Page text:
is a secondary problem originating from fallen cross arches. The toes start to curl
and get pulled backwards, as the collapsed or pushed out metatarsal bones
pull the tendons and ligaments, and causes them to get shorter and tighter. This condition causes the toes have higher pressure and they have limited movement and cannot be straightened fully. This can lead to numbness and pain in the toes as muscles, nerves, joints and little ligaments are involved with this condition. As the top part of the toe
can rub against the shoe, it can cause corns and calluses.
Hammertoe has three main culprits: tight shoes, trauma, and nerve injuries or disorders. When toes are crowded in shoes that are too tight and narrow, they are unable to rest flat
, and this curled toe
position may become permanent even when you aren't wearing shoes due to the tendons of the toe
permanently tightening. When the tendons are held in one position for too long, the muscles tighten and eventually become unable to stretch back out. A similar situation may result when tendons are injured due to trauma, such as a stubbed, jammed, or broken toe
Common symptoms of hammertoes include pain or irritation of the affected toe
when wearing shoes. corns and calluses (a buildup of skin) on the toe
, between two toes, or on the ball of the foot. Corns are caused by constant friction against the shoe. They may be soft or hard, depending upon their location. Inflammation, redness, or a burning sensation. Contracture of the toe
. In more severe cases of hammertoe, open sores may form.
Some questions your doctor may ask of you include, when did you first begin Hammer toe
having foot problems? How much pain are your feet or toes causing you? Where is the pain located? What, if anything, seems to improve your symptoms? What, if anything, appears to worsen your symptoms? What kind of shoes do you normally wear? Your doctor can diagnose hammertoe or mallet toe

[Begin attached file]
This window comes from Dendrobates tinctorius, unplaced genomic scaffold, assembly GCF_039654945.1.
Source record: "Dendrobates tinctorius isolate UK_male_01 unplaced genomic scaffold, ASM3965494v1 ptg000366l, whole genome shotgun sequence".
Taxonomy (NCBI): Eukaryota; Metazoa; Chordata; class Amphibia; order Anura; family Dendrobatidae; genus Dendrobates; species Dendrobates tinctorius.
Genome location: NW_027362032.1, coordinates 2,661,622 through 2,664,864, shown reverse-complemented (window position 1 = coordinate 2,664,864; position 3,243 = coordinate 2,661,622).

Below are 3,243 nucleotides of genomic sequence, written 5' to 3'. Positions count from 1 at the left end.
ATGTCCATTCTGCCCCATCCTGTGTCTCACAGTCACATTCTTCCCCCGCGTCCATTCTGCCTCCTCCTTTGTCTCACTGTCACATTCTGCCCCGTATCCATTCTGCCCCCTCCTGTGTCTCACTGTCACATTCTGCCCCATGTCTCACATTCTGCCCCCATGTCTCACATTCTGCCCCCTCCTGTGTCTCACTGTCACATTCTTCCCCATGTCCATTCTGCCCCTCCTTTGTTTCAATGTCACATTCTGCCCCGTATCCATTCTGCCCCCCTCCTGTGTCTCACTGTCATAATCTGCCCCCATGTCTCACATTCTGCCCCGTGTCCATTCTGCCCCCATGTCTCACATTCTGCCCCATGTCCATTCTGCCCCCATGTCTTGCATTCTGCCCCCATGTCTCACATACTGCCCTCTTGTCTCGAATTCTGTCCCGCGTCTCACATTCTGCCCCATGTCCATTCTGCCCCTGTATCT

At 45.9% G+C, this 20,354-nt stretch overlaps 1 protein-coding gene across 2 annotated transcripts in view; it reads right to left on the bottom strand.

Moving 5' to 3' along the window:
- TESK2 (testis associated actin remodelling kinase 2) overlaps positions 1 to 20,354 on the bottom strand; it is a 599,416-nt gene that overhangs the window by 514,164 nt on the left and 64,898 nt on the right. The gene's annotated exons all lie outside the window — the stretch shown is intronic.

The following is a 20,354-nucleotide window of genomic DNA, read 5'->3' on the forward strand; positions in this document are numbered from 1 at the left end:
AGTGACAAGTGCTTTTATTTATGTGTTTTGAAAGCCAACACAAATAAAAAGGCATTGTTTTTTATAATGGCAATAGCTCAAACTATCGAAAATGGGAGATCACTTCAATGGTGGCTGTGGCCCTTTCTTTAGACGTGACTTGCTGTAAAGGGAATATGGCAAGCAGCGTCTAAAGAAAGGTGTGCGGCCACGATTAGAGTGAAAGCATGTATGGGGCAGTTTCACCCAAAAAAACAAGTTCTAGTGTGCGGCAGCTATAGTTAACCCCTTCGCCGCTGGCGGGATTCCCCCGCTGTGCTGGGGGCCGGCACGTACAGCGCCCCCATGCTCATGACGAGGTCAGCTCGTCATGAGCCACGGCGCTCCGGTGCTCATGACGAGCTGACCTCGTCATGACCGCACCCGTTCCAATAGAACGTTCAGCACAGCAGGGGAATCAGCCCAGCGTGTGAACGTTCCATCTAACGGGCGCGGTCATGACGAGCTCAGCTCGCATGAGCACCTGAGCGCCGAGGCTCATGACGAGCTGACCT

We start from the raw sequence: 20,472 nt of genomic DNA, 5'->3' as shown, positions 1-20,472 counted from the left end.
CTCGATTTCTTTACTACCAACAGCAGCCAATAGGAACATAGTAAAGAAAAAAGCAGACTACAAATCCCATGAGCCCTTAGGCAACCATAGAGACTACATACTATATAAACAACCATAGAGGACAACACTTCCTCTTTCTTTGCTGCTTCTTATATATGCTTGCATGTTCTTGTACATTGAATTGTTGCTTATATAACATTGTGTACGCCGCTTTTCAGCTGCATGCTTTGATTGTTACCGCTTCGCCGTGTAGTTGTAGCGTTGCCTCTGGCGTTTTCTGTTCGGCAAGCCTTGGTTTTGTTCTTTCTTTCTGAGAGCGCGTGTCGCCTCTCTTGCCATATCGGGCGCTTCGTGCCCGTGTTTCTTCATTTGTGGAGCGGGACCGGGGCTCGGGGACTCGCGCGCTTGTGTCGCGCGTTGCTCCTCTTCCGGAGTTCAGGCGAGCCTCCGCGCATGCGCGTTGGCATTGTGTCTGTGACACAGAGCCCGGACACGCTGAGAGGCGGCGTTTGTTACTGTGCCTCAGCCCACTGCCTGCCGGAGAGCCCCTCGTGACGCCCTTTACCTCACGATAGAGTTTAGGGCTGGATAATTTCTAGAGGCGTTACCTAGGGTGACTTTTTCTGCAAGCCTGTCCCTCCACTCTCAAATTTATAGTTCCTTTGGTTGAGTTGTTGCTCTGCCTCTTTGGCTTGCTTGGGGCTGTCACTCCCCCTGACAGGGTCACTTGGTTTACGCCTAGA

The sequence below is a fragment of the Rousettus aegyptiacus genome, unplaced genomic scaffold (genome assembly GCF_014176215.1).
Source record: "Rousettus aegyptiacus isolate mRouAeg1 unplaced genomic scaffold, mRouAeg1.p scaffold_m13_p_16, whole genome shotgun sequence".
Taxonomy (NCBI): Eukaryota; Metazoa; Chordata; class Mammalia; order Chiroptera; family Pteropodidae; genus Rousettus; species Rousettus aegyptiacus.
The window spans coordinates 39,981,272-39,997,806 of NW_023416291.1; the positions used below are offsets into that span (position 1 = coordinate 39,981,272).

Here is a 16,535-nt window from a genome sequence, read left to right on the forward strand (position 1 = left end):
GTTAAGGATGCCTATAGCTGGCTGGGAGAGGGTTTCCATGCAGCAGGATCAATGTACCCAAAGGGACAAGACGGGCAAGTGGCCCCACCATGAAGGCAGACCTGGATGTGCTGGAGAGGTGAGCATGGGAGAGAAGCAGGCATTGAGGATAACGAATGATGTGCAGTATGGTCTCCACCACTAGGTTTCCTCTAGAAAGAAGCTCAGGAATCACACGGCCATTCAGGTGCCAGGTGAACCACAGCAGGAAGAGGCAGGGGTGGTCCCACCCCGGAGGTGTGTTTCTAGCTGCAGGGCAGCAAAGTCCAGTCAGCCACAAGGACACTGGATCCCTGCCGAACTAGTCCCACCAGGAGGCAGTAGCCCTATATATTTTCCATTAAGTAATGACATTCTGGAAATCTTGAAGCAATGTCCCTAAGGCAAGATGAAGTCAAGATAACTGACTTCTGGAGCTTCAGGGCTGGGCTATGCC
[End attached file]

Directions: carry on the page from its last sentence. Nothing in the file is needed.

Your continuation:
by examining your foot. Your doctor may also order X-rays to further evaluate the bones
and joints of your feet and toes.
Non Surgical Treatment
Apply a commercial, nonmedicated hammertoe pad around the bony
prominence of the hammertoe. This will decrease pressure on the area. Wear a shoe with a deep toe
box. If the hammertoe becomes inflamed and painful, apply ice packs several times a day to reduce swelling. Avoid heels more than two inches tall. A loose-fitting pair of shoes can also help protect the foot while reducing pressure on the affected toe
, making walking a little easier until a visit to your podiatrist can be arranged. It is important to remember that, while this treatment will make the hammertoe feel better, it does not cure the condition. A trip to the podiatric physician?s office will be necessary to repair the toe
to allow for normal foot function. Avoid wearing shoes that are too tight or narrow. Children should have their shoes properly fitted on a regular basis, as their feet can often outgrow their shoes rapidly. See your podiatric physician if pain persists.
Laser surgery is popular for cosmetic procedures, however, for hammer toe
surgery it does not offer any advantage to traditional methods. Laser is useful for soft tissues (not bone), and because hammer toe
surgery involves bone procedures, it is not effective. For cosmetic hammer toe
surgery, patients should look for surgeons experienced in aesthetic foot surgery.
There are several things you can do to help prevent hammer toes from forming or progressing. Wear supportive shoes to help prevent deformities. Hammer toes are often related to faulty foot mechanics, especially foot flattening. Wear custom orthotics prescribed by your podiatrist. Orthotics may slow the progression
or prevent the development of hammer toes. Avoid shoes with narrow or pointed toe
boxes that can compress the toes.